The median home price in California has reached $500,000 — more than double the cost nationally — and a new brand of housing crisis is here. It’s nearly impossible for anyone to afford a home in cities like San Francisco, Los Angeles, or any surrounding suburbs. As today’s New York Times reports, this means people like Heather Lile, a nurse making $180,000 a year, live in distant Central Valley towns like Manteca and commute two hours to get to work. “I make really good money and it’s frustrating to me that I can’t afford to live close to my job,” she tells the reporter. Read more…
For decades, residents of Nucla, Colorado mined the coal that fueled the nearby power plant. But a lawsuit brought on by environmentalists will close the nuclear plant in 2020, and the mine will shut down as well. One in eight people in the town will lose their jobs. Nucla had a moment of fame in 2013, not for its declining economy, but for an ordinance in the wake of Sandy Hook which ran against a national call for restricted gun access: Every household in Nucla would be required to own a gun.
A New York Magazine story on climate change is making the rounds on the internet, frequently being shared by people characterizing it as a “terrifying” “must-read.” “It is, I promise, worse than you think,” writes David Wallace-Wells, who goes on to tell his readers that even the most anxious among them are unaware of the terrors that are possible “even within the lifetime of a teenager today.”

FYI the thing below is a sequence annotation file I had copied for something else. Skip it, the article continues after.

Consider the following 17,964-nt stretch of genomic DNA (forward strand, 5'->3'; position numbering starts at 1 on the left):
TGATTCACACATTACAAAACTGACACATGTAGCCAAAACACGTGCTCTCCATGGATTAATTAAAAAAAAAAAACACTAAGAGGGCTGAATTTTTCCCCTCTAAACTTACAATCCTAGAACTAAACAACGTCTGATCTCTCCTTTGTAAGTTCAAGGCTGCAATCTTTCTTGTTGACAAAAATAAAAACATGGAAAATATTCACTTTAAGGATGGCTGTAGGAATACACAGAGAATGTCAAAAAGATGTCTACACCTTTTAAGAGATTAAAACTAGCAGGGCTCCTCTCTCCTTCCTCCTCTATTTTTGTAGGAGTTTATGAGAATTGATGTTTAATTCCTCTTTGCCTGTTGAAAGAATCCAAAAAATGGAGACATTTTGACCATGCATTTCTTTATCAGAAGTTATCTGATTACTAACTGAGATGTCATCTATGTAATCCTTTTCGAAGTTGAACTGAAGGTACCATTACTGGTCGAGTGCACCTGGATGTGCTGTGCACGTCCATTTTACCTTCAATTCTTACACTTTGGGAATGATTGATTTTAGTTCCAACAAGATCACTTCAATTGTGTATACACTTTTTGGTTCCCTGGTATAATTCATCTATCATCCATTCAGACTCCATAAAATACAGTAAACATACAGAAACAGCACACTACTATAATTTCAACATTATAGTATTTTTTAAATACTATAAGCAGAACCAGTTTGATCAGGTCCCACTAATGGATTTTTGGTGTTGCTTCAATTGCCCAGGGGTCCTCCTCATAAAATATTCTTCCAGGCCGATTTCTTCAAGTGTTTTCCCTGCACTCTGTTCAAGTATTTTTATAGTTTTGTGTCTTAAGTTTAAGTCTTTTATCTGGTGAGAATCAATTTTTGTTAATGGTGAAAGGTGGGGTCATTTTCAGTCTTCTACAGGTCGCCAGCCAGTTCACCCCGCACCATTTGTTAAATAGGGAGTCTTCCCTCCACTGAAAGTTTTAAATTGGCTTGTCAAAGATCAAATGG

What many readers seem to be overlooking is how frequently words like “may” appear in the text of Wallace-Wells’ article. “May” is in there seven times; “suggest” six times, “possible” and its variants a few more. Wallace-Wells is, of course, referencing the positions of scientists, whom he says have become extra cautious due to “climate denialism,” steering the public away from “speculative warnings” that could be debunked by future scientific progress, weakening their own case and giving weight to their opponents.
As Jack El-Hai wrote for Longreads in April of this year, science editor Peter Gwynne is still dogged by an article he wrote for Newsweek more than 40 years ago, “The Cooling World,” which predicted — wrongly, as it turns out — another Ice Age. The prediction at the time was supported by evidence, he claimed, that was mounting so quickly, “meteorologists are hard-pressed to keep up with it.” The evidence Gwynne relied on has since been disproved — a phenomenon not uncommon a field as relatively young as climate study. As El-Hai noted: